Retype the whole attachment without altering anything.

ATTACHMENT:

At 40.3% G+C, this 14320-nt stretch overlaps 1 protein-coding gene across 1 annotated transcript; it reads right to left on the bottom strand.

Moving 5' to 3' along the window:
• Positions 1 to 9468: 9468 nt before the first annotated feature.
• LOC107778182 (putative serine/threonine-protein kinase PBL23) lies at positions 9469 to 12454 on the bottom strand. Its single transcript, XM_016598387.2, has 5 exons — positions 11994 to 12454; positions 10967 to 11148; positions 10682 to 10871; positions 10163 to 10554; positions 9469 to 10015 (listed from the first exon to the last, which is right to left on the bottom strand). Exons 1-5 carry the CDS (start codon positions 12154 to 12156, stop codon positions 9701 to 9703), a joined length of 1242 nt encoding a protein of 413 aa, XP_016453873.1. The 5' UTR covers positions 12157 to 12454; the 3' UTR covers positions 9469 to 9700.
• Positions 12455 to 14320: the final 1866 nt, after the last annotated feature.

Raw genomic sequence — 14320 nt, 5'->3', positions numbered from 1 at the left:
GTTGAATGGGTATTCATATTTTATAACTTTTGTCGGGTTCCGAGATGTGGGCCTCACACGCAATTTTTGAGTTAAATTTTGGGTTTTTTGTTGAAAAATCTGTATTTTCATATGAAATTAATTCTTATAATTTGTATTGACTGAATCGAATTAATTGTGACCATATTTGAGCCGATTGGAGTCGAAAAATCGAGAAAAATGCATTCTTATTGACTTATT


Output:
At 40.3% G+C, this 14320-nt stretch overlaps 1 protein-coding gene across 1 annotated transcript; it reads right to left on the bottom strand.

Moving 5' to 3' along the window:
• Positions 1 to 9468: 9468 nt before the first annotated feature.
• LOC107778182 (putative serine/threonine-protein kinase PBL23) lies at positions 9469 to 12454 on the bottom strand. Its single transcript, XM_016598387.2, has 5 exons — positions 11994 to 12454; positions 10967 to 11148; positions 10682 to 10871; positions 10163 to 10554; positions 9469 to 10015 (listed from the first exon to the last, which is right to left on the bottom strand). Exons 1-5 carry the CDS (start codon positions 12154 to 12156, stop codon positions 9701 to 9703), a joined length of 1242 nt encoding a protein of 413 aa, XP_016453873.1. The 5' UTR covers positions 12157 to 12454; the 3' UTR covers positions 9469 to 9700.
• Positions 12455 to 14320: the final 1866 nt, after the last annotated feature.

Raw genomic sequence — 14320 nt, 5'->3', positions numbered from 1 at the left:
GTTGAATGGGTATTCATATTTTATAACTTTTGTCGGGTTCCGAGATGTGGGCCTCACACGCAATTTTTGAGTTAAATTTTGGGTTTTTTGTTGAAAAATCTGTATTTTCATATGAAATTAATTCTTATAATTTGTATTGACTGAATCGAATTAATTGTGACCATATTTGAGCCGATTGGAGTCGAAAAATCGAGAAAAATGCATTCTTATTGACTTATT